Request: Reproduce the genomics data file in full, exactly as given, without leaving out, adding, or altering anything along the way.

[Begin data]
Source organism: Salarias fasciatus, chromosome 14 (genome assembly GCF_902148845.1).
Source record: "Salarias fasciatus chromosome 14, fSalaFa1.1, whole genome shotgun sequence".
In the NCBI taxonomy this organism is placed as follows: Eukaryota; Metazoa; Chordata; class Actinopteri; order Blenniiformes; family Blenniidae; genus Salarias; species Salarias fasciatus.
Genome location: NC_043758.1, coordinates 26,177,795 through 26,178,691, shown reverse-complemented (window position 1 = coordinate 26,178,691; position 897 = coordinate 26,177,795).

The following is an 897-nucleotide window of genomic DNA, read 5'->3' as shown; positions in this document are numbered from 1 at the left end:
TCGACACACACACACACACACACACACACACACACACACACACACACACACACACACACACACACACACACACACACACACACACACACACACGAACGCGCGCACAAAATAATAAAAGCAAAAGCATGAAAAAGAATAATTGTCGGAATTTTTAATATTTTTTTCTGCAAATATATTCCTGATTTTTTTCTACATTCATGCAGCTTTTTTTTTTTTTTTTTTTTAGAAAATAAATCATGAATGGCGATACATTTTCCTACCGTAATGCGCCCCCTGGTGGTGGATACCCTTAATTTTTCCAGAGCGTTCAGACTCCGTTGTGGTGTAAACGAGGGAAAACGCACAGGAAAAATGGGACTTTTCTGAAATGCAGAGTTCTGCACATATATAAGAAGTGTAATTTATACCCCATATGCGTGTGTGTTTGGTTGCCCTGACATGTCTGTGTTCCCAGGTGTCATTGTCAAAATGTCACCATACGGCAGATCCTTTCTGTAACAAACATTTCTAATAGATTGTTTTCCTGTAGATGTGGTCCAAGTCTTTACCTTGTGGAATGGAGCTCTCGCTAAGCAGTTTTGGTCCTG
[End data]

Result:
Source organism: Salarias fasciatus, chromosome 14 (genome assembly GCF_902148845.1).
Source record: "Salarias fasciatus chromosome 14, fSalaFa1.1, whole genome shotgun sequence".
In the NCBI taxonomy this organism is placed as follows: Eukaryota; Metazoa; Chordata; class Actinopteri; order Blenniiformes; family Blenniidae; genus Salarias; species Salarias fasciatus.
Genome location: NC_043758.1, coordinates 26,177,795 through 26,178,691, shown reverse-complemented (window position 1 = coordinate 26,178,691; position 897 = coordinate 26,177,795).

The following is an 897-nucleotide window of genomic DNA, read 5'->3' as shown; positions in this document are numbered from 1 at the left end:
TCGACACACACACACACACACACACACACACACACACACACACACACACACACACACACACACACACACACACACACACACACACACACACACGAACGCGCGCACAAAATAATAAAAGCAAAAGCATGAAAAAGAATAATTGTCGGAATTTTTAATATTTTTTTCTGCAAATATATTCCTGATTTTTTTCTACATTCATGCAGCTTTTTTTTTTTTTTTTTTTTAGAAAATAAATCATGAATGGCGATACATTTTCCTACCGTAATGCGCCCCCTGGTGGTGGATACCCTTAATTTTTCCAGAGCGTTCAGACTCCGTTGTGGTGTAAACGAGGGAAAACGCACAGGAAAAATGGGACTTTTCTGAAATGCAGAGTTCTGCACATATATAAGAAGTGTAATTTATACCCCATATGCGTGTGTGTTTGGTTGCCCTGACATGTCTGTGTTCCCAGGTGTCATTGTCAAAATGTCACCATACGGCAGATCCTTTCTGTAACAAACATTTCTAATAGATTGTTTTCCTGTAGATGTGGTCCAAGTCTTTACCTTGTGGAATGGAGCTCTCGCTAAGCAGTTTTGGTCCTG